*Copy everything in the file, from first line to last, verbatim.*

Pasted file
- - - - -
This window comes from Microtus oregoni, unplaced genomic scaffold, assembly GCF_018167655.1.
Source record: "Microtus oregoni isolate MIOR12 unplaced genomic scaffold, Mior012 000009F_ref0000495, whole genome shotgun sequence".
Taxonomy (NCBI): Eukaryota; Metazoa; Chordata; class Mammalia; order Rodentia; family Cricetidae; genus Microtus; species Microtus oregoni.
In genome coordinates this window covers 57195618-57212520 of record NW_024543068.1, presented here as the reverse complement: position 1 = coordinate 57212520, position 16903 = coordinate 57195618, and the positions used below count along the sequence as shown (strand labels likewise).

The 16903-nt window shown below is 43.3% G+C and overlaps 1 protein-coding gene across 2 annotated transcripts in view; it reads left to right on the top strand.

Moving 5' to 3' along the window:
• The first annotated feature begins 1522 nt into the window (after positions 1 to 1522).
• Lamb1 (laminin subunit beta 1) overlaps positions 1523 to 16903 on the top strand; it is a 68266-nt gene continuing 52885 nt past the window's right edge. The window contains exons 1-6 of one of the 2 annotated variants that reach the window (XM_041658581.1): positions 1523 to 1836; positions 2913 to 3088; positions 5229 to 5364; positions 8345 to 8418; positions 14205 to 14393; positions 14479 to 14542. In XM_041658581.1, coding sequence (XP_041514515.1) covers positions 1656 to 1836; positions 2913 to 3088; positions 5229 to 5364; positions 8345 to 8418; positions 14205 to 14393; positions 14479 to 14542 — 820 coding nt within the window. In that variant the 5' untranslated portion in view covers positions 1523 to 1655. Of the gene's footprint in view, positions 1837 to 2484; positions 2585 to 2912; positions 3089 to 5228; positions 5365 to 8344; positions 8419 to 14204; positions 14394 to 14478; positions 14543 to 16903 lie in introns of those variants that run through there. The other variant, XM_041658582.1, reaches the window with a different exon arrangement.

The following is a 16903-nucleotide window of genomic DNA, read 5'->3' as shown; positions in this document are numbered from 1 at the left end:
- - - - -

This window comes from Microtus oregoni, unplaced genomic scaffold, assembly GCF_018167655.1.
Source record: "Microtus oregoni isolate MIOR12 unplaced genomic scaffold, Mior012 000009F_ref0000495, whole genome shotgun sequence".
Taxonomy (NCBI): Eukaryota; Metazoa; Chordata; class Mammalia; order Rodentia; family Cricetidae; genus Microtus; species Microtus oregoni.
In genome coordinates this window covers 57195618-57212520 of record NW_024543068.1, presented here as the reverse complement: position 1 = coordinate 57212520, position 16903 = coordinate 57195618, and the positions used below count along the sequence as shown (strand labels likewise).

The 16903-nt window shown below is 43.3% G+C and overlaps 1 protein-coding gene across 2 annotated transcripts in view; it reads left to right on the top strand.

Moving 5' to 3' along the window:
• The first annotated feature begins 1522 nt into the window (after positions 1 to 1522).
• Lamb1 (laminin subunit beta 1) overlaps positions 1523 to 16903 on the top strand; it is a 68266-nt gene continuing 52885 nt past the window's right edge. The window contains exons 1-6 of one of the 2 annotated variants that reach the window (XM_041658581.1): positions 1523 to 1836; positions 2913 to 3088; positions 5229 to 5364; positions 8345 to 8418; positions 14205 to 14393; positions 14479 to 14542. In XM_041658581.1, coding sequence (XP_041514515.1) covers positions 1656 to 1836; positions 2913 to 3088; positions 5229 to 5364; positions 8345 to 8418; positions 14205 to 14393; positions 14479 to 14542 — 820 coding nt within the window. In that variant the 5' untranslated portion in view covers positions 1523 to 1655. Of the gene's footprint in view, positions 1837 to 2484; positions 2585 to 2912; positions 3089 to 5228; positions 5365 to 8344; positions 8419 to 14204; positions 14394 to 14478; positions 14543 to 16903 lie in introns of those variants that run through there. The other variant, XM_041658582.1, reaches the window with a different exon arrangement.

The following is a 16903-nucleotide window of genomic DNA, read 5'->3' as shown; positions in this document are numbered from 1 at the left end: